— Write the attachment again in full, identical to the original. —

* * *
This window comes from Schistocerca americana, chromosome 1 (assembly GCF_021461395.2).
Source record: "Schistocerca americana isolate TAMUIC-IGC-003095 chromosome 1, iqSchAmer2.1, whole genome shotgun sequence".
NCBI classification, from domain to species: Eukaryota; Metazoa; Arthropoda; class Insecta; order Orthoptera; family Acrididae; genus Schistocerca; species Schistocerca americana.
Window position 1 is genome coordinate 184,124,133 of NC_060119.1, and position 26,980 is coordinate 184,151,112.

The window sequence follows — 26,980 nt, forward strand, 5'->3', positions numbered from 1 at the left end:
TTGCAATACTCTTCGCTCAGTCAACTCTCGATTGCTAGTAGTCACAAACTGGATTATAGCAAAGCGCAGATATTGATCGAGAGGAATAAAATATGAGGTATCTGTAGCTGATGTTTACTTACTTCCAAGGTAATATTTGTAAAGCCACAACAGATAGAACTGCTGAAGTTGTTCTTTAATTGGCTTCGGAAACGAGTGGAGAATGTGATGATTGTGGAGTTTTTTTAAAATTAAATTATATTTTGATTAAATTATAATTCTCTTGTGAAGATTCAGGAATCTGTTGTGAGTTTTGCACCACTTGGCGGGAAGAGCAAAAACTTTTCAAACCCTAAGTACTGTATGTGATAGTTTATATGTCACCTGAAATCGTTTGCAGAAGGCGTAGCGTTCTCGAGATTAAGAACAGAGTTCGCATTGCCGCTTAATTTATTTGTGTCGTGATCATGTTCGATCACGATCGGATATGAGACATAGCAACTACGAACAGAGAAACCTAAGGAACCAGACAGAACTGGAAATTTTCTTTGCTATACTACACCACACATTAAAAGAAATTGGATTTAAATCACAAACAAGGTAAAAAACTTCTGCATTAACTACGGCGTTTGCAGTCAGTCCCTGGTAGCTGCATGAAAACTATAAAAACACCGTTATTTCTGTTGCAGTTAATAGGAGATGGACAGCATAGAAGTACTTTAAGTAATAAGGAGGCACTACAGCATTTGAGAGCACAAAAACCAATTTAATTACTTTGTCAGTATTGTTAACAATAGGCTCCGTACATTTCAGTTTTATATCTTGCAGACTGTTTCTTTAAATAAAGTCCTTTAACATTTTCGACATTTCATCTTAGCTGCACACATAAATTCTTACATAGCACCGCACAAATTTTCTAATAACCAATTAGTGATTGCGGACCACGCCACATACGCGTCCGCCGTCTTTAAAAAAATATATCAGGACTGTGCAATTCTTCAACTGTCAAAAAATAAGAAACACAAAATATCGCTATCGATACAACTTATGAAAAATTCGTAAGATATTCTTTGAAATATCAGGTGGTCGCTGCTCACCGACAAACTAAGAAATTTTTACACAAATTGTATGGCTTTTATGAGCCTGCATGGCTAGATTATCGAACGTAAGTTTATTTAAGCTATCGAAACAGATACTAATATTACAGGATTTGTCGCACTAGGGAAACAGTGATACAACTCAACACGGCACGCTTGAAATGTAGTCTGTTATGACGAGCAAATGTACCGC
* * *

This window comes from Schistocerca americana, chromosome 1 (assembly GCF_021461395.2).
Source record: "Schistocerca americana isolate TAMUIC-IGC-003095 chromosome 1, iqSchAmer2.1, whole genome shotgun sequence".
NCBI classification, from domain to species: Eukaryota; Metazoa; Arthropoda; class Insecta; order Orthoptera; family Acrididae; genus Schistocerca; species Schistocerca americana.
Window position 1 is genome coordinate 184,124,133 of NC_060119.1, and position 26,980 is coordinate 184,151,112.

The window sequence follows — 26,980 nt, forward strand, 5'->3', positions numbered from 1 at the left end:
TTGCAATACTCTTCGCTCAGTCAACTCTCGATTGCTAGTAGTCACAAACTGGATTATAGCAAAGCGCAGATATTGATCGAGAGGAATAAAATATGAGGTATCTGTAGCTGATGTTTACTTACTTCCAAGGTAATATTTGTAAAGCCACAACAGATAGAACTGCTGAAGTTGTTCTTTAATTGGCTTCGGAAACGAGTGGAGAATGTGATGATTGTGGAGTTTTTTTAAAATTAAATTATATTTTGATTAAATTATAATTCTCTTGTGAAGATTCAGGAATCTGTTGTGAGTTTTGCACCACTTGGCGGGAAGAGCAAAAACTTTTCAAACCCTAAGTACTGTATGTGATAGTTTATATGTCACCTGAAATCGTTTGCAGAAGGCGTAGCGTTCTCGAGATTAAGAACAGAGTTCGCATTGCCGCTTAATTTATTTGTGTCGTGATCATGTTCGATCACGATCGGATATGAGACATAGCAACTACGAACAGAGAAACCTAAGGAACCAGACAGAACTGGAAATTTTCTTTGCTATACTACACCACACATTAAAAGAAATTGGATTTAAATCACAAACAAGGTAAAAAACTTCTGCATTAACTACGGCGTTTGCAGTCAGTCCCTGGTAGCTGCATGAAAACTATAAAAACACCGTTATTTCTGTTGCAGTTAATAGGAGATGGACAGCATAGAAGTACTTTAAGTAATAAGGAGGCACTACAGCATTTGAGAGCACAAAAACCAATTTAATTACTTTGTCAGTATTGTTAACAATAGGCTCCGTACATTTCAGTTTTATATCTTGCAGACTGTTTCTTTAAATAAAGTCCTTTAACATTTTCGACATTTCATCTTAGCTGCACACATAAATTCTTACATAGCACCGCACAAATTTTCTAATAACCAATTAGTGATTGCGGACCACGCCACATACGCGTCCGCCGTCTTTAAAAAAATATATCAGGACTGTGCAATTCTTCAACTGTCAAAAAATAAGAAACACAAAATATCGCTATCGATACAACTTATGAAAAATTCGTAAGATATTCTTTGAAATATCAGGTGGTCGCTGCTCACCGACAAACTAAGAAATTTTTACACAAATTGTATGGCTTTTATGAGCCTGCATGGCTAGATTATCGAACGTAAGTTTATTTAAGCTATCGAAACAGATACTAATATTACAGGATTTGTCGCACTAGGGAAACAGTGATACAACTCAACACGGCACGCTTGAAATGTAGTCTGTTATGACGAGCAAATGTACCGC